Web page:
An etching from 1845 portraying King Herod and Pontius Pilate exchanging handshakes. (Photo by F.A. Ludy courtesy of Wellcome Images/Wikimedia Commons) With even more clarity and power, this allegation emerges in the works of the Church Fathers, who are considered to be the most authoritative Christian theologians who lived after the New Testament period. After explaining to his Jewish interlocutor why the Jews had experienced exile and the destruction of their Temple, Justin Martyr (mid-second century) concludes that these “tribulations were justly placed on you since you have assassinated the Just One” (Jesus Christ) (Dialogue with Trypho, chapter 16).

  1. A historical King Solomon addresses the Jews in “The Mystery of Adam,” a religious drama from the 12th century that prophesies that they would eventually slay the son of God, as depicted in the play.
  2. This statement is subject to verification.
  3. The masters of the law will be the ones who do this.
  4. They’ll descend from a tremendous height, and may they be comforted in their bereaved state of affairs.

In recent times, passion plays — large-scale outdoor theater events that dramatize the end of Jesus’ life and frequently feature hundreds of actors — have continued to spread this notion, as have other forms of religious expression.

In the Talmud

It’s worth noting that the notion that the Jews assassinated Jesus may be found in Jewish religious literature as well. Against the evidence of theBabylonian Talmud, on folio 43a of tractateSanhedrin, aberaita (a doctrine dating back to before the year 200 C.E.) says that Jesus was executed by a Jewish tribunal for the crimes of sorcery and insurrection. For this reason, there is a blank area near the bottom of that folio in normal Talmuds from Eastern Europe — or in American Talmuds that simply copied from them — since the possibly offending text has been omitted.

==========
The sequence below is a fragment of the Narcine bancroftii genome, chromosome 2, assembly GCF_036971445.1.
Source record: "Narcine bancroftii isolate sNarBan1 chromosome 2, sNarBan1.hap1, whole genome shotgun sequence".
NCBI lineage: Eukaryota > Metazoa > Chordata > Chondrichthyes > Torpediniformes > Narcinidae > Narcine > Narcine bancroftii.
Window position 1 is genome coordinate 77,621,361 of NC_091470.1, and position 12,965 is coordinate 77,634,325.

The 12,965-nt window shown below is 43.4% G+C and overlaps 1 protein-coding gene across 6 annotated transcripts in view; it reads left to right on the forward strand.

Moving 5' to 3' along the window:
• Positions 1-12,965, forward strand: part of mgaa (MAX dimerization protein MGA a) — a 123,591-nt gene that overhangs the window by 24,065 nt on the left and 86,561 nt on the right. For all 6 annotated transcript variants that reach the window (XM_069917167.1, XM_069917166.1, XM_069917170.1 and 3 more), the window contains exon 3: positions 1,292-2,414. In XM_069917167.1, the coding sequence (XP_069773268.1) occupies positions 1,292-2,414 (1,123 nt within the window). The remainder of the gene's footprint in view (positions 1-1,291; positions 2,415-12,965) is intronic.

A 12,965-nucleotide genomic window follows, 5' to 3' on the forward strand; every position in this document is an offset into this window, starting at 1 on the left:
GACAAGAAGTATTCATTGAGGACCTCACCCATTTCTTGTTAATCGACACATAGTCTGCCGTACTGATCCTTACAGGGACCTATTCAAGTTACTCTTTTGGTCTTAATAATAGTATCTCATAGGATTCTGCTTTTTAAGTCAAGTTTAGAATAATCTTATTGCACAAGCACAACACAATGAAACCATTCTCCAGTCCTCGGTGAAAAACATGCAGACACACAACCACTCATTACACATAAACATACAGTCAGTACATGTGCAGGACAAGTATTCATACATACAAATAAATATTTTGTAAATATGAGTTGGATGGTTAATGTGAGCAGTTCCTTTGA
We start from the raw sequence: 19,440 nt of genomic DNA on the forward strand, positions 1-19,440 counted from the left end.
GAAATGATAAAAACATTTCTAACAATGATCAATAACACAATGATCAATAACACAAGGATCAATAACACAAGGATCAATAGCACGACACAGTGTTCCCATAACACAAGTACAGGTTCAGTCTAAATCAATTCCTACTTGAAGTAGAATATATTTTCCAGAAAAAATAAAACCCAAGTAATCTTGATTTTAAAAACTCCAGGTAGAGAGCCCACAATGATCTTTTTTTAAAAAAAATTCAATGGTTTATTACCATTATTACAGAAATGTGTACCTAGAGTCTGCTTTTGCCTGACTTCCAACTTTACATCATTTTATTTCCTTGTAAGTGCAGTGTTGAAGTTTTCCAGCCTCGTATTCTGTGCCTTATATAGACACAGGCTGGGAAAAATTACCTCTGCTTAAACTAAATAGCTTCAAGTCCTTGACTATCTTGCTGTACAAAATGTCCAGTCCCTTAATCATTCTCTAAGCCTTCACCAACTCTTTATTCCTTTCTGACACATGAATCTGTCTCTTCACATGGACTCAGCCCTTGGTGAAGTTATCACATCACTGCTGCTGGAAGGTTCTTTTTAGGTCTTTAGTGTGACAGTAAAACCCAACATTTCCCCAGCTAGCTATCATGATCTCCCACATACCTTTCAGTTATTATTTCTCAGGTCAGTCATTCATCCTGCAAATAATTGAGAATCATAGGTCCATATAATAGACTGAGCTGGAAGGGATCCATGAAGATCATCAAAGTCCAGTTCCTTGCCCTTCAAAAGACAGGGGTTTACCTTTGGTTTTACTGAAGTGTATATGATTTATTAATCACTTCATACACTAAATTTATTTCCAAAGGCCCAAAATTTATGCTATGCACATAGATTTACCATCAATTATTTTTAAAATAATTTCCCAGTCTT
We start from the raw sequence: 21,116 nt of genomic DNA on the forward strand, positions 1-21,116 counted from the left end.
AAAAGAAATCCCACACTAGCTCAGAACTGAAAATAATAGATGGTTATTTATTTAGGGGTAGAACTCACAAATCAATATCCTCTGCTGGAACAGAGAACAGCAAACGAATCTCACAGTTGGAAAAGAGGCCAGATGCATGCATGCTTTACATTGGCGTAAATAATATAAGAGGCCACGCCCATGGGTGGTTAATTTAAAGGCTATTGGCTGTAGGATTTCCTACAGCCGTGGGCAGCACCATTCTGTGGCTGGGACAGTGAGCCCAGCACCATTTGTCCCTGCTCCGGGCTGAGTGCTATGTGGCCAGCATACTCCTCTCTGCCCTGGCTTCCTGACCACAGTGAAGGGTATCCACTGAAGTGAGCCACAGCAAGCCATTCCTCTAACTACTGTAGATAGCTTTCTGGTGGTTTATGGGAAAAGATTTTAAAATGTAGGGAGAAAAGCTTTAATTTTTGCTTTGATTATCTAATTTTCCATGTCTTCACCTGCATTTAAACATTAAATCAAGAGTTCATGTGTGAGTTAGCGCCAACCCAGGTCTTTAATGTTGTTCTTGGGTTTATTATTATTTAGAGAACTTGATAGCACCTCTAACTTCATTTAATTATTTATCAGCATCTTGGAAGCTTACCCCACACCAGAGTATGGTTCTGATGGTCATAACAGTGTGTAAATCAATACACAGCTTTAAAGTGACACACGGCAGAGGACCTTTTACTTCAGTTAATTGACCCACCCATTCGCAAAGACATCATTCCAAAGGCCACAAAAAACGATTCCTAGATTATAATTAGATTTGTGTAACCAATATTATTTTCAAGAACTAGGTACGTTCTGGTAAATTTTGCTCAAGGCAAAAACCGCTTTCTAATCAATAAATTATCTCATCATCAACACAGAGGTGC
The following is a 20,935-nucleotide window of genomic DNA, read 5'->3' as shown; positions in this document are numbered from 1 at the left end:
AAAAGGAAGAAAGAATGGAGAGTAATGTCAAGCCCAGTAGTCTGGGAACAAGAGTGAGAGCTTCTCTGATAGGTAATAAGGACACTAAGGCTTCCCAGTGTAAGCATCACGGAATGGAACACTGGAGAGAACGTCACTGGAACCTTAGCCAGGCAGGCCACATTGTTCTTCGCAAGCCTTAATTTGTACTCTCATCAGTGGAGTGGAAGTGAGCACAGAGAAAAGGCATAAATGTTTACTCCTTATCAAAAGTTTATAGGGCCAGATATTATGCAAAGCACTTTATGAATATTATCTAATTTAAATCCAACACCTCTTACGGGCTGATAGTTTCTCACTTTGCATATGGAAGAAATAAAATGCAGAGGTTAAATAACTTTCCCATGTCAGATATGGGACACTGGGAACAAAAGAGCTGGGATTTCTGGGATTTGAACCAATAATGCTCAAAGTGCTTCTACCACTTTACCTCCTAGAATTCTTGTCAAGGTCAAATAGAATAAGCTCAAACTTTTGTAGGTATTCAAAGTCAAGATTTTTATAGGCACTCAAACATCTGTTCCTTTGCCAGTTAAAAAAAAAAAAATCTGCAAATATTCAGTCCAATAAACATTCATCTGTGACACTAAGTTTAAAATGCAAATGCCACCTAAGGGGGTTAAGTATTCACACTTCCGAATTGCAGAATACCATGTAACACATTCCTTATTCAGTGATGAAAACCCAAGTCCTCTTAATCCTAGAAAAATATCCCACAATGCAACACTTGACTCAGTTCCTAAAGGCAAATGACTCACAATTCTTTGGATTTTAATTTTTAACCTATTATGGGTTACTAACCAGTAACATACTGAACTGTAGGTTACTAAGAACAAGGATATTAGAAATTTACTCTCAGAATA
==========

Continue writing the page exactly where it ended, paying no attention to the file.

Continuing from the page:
1. This section has been restored in a number of recent Talmudic versions.) When the Talmud claims that the incident occurred on the eve of Passover, it follows the timeline given in the gospel of John, which is supported by historical evidence.
  2. Responsibility for the killing of Jesus is also given to the Jews in Jewish folk literature, such as the popular scurrilous Jewish biography of Jesus,Toledot Yeshu (which may be as old as the fourth century), and in Christian folk fiction.
  3. From the first through the nineteenth century, the degree of hostility between Jews and Christians was such that both parties believed the accusation that the Jews were responsible for the death of Jesus.
  4. People who believe the tales of the New Testament (or of the Talmud) to be credible historical sources should not be shocked if this belief prevails.